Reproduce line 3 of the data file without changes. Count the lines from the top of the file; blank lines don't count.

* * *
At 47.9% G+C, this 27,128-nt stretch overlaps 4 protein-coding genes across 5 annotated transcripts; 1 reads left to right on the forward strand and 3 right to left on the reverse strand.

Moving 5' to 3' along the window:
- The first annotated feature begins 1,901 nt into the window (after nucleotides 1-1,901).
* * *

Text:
- The first annotated feature begins 1,901 nt into the window (after nucleotides 1-1,901).